“Workout attire is ideal but not required,” the event page says. “As long as you can dance, move, twirl, jump and sway in your street clothes, you will be good!”

The family-friendly event is scheduled to take place at the Fashion Court near Nordstrom and Bloomingdale’s in the mall on the lower level from 3-4:30 p.m. Tickets are $20.

The money will go to the All Night Graduation Celebration (ANGC), which is a drug- and alcohol-free party for graduates hosted by the Marshall High School PTSA, according to the event page.

People who can’t make the party can still donate until March 9 to the graduation celebration.

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Fire Truck Getting Festive in Falls Church — “The annual tradition returns as the Falls Church Volunteer Fire Department decorates the reserve engine and escorts Santa Claus through the streets of the greater Falls Church area. Santamobile begins this Sunday, Dec. 15 and will run through Monday, Dec. 23.” [Falls Church News-Press]

Tysons Company Taking on Terrestrial Transmissions — “In the past few months, Tysons, Va.-based Omnispace has made some of its most significant announcements since a $30 million Series A raise in 2017… Omnispace announced earlier this month a permit from the Mexican government to build a terrestrial communications network that will mesh with satellite networks.” [American Inno]

Local Students Show Off Cooking Skills — “Culinary Arts 1 and 2 students from Marshall Academy had the opportunity to shadow the executive culinary team and director of hospitality at the McLean DoubleTree Hotel, where they worked with staff members to prepare lunch. Working in teams with staff members, they prepared grilled chicken with a demi-glace sauce, baked tilapia, mixed vegetables, rice pilaf, and dinner rolls.” [Fairfax County Public Schools]

Real Estate Company Eyeing One Tysons East — “Akridge is also considering taking the speculative approach with One Tysons East, a 270,161-square-foot office planned for a 1.3-acre site at 1690 Old Meadow Road, Akridge President Matt Klein said in an interview.” [Washington Business Journal]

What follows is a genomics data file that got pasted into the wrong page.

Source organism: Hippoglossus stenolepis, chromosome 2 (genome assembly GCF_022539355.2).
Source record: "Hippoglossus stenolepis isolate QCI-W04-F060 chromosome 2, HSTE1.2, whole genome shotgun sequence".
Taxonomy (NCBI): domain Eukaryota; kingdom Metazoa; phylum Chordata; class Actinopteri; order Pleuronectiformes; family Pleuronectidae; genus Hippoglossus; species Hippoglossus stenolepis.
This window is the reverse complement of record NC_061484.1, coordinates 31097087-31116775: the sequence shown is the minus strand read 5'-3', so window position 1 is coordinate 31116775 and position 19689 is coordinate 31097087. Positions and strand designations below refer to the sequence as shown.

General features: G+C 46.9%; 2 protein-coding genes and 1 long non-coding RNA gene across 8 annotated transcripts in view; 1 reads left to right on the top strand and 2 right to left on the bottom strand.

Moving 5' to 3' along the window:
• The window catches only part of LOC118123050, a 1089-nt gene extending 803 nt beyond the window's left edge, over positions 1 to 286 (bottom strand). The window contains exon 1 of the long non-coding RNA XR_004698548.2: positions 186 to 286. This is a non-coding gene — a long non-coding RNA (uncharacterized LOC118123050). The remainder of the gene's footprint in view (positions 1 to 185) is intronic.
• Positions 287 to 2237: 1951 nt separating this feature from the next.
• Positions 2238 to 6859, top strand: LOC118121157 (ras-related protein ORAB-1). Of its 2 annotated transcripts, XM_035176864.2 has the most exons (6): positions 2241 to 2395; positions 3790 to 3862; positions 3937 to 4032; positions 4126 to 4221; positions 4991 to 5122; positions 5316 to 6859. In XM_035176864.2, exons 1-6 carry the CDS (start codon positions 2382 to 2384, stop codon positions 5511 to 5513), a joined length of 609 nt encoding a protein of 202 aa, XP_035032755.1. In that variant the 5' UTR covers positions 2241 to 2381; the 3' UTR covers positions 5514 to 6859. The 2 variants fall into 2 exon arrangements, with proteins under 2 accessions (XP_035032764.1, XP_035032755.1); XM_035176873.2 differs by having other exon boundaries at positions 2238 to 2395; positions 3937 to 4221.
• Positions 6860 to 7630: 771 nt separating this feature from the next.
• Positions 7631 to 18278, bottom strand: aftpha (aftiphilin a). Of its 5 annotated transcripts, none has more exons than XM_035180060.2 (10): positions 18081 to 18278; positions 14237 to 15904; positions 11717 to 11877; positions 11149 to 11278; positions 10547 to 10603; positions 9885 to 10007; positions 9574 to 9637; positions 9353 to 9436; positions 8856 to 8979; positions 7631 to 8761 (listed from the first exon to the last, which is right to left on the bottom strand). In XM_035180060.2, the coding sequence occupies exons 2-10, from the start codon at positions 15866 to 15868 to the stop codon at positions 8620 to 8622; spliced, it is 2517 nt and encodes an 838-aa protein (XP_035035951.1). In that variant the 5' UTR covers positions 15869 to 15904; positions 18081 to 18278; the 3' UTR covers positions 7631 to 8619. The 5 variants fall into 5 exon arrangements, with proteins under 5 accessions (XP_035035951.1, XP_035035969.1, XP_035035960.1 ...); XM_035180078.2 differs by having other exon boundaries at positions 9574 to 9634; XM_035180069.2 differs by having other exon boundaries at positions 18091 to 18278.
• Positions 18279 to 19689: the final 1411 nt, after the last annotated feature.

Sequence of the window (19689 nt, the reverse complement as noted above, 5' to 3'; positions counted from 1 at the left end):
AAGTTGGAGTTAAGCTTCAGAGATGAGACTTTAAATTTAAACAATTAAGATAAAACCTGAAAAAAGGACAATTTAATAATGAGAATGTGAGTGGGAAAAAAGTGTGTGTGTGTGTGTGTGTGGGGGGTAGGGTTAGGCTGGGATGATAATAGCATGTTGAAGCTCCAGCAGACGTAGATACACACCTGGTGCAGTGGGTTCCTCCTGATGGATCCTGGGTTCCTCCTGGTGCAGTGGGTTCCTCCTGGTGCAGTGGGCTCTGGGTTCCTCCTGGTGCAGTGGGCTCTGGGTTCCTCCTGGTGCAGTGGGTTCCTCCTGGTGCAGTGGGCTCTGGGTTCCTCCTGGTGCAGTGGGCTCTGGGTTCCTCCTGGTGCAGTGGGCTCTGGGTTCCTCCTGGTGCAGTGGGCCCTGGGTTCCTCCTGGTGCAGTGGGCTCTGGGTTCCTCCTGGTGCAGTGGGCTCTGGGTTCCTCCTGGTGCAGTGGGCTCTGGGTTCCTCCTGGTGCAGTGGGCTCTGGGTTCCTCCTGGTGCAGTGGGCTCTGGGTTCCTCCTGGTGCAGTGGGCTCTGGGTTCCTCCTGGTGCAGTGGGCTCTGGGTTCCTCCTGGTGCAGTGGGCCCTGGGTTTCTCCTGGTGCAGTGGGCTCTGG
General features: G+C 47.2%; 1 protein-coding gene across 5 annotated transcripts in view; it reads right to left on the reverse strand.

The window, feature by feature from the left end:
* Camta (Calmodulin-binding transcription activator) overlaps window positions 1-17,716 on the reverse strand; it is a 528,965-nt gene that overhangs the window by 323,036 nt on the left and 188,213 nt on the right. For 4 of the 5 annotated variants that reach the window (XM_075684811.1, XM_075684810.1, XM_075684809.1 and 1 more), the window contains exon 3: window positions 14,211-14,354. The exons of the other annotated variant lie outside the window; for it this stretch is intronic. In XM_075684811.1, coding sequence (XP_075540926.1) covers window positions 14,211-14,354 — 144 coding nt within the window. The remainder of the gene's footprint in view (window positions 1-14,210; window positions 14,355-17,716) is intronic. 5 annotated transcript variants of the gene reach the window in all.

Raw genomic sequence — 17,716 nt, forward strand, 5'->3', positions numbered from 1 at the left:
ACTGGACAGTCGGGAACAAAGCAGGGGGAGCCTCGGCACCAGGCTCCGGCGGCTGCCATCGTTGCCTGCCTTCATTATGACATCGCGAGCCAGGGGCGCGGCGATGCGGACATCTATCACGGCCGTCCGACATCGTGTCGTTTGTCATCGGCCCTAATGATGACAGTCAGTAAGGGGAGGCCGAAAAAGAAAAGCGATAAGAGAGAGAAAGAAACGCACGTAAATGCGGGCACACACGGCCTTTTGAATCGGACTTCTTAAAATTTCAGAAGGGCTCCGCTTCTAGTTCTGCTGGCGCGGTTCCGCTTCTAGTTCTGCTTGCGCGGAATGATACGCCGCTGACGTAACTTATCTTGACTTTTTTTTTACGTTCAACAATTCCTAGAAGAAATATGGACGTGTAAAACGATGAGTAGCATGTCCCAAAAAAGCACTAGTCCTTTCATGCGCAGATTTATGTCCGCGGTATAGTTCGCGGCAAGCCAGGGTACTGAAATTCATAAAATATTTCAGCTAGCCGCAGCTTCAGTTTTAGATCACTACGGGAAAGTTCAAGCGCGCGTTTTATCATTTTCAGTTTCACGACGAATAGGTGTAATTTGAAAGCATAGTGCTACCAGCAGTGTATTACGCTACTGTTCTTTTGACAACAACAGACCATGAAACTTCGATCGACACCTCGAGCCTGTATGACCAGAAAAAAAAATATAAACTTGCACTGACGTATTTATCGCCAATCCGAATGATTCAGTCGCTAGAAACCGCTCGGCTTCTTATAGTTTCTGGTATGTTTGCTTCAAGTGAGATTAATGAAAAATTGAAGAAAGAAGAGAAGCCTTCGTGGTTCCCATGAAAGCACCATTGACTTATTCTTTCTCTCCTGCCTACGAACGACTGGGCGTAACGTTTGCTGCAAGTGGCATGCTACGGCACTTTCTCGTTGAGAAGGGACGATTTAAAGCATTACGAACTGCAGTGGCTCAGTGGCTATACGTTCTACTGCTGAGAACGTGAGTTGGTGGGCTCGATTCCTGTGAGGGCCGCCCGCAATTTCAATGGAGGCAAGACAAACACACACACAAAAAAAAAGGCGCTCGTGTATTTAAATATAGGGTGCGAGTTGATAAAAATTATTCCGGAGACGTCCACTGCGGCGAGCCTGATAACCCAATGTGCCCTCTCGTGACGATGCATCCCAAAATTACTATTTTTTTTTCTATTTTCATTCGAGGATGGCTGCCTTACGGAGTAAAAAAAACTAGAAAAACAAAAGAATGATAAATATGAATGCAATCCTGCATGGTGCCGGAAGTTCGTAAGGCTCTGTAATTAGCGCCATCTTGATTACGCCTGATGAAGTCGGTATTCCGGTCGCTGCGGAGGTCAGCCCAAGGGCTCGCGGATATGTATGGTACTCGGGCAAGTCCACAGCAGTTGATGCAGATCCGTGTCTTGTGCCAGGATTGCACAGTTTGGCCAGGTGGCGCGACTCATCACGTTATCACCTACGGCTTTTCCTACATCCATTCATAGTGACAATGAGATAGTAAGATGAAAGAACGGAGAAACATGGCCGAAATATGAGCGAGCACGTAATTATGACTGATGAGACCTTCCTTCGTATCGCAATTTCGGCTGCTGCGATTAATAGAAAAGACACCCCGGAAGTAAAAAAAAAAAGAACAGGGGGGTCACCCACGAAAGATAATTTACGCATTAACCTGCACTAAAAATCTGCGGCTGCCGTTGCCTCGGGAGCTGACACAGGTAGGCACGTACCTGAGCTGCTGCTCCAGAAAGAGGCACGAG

Photo via Falls Church Volunteer Fire Department/Facebook

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Swinks Mill Road Reopens in McLean — Severely damaged by flooding in July, the road at Scotts Run reopened Friday (Oct. 18). [VDOT/Twitter]

McLean Resident Retires From NVTC — “Northern Virginia Technology Council’s (NVTC) president and CEO Bobbie Kilberg is set to retire on June 30 after 22 years leading the organization.” [Technical.ly]

Pedestrian Killed Along Route 50 in Falls Church — “A police cruiser struck and killed a man who was crossing an intersection in West Falls Church, Virginia, early Sunday morning, police say.” [NBC4]

Home Catches Fire in Dunn Loring — Firefighters responded to a house fire in the 8100 block of Timber Valley Court in Dunn Loring area on Saturday. The fire is now out. “No reported injuries at this time.” [Fairfax County Fire and Rescue/Twitter]

How Walkable is Tysons? — Find out what it’s like to stroll around Tysons with a walkability researcher, who measured the noise levels and air quality. [Greater Greater Washington]

New Leader at McLean Private School — “BASIS Independent McLean, a preK to grade 12 private school in McLean, Va., recently named Paul Geise as its head of school. As a veteran educator with more than 40 years of experience, Geise excels in leadership of schools in the United States and United Kingdom, specializing in strategic plans and fostering student and community development in schools.” [Patch]

Marshall HS Students Visit Capital One HQ — “Members of Marshall High’s Latinos United Club took a field trip to Capital One’s headquarters in McLean to meet with their mentors. Students learned about the vast career opportunities in technology at Capital One and participated in various activities with the mentors including job shadowing, panel discussions, and a tour.” [Fairfax County Public Schools]

USA Today May Phase Out Print Edition — “After a nearly 40-year run, USA Today and its digital sites are about to undergo a major restructuring that will include building up digital marketing while phasing out the print edition.” [Poynter]

Falls Church Receives High Bond Ratings — “For the second consecutive year, the city has earned the highest credit rating from all three major bond rating agencies.” [City of Falls Church]

Falls Church Polling Place Moved — “Due to delays in a renovation of the Falls Green apartments (formerly Oakwood), the City of Falls Church’s Ward 2 polling place has to be moved for the upcoming Nov. 5 election.” [Falls Church News-Press]

New Natural Health Center in Vienna — “The Health Improvement Center, a natural health care center, has moved to a new location in Vienna. The move to a larger space happened in August, while a ribbon-cutting is set for Nov. 14 from 5:30 p.m. to 8 p.m. The new location is 407 Church Street NE Suite C.” [Patch]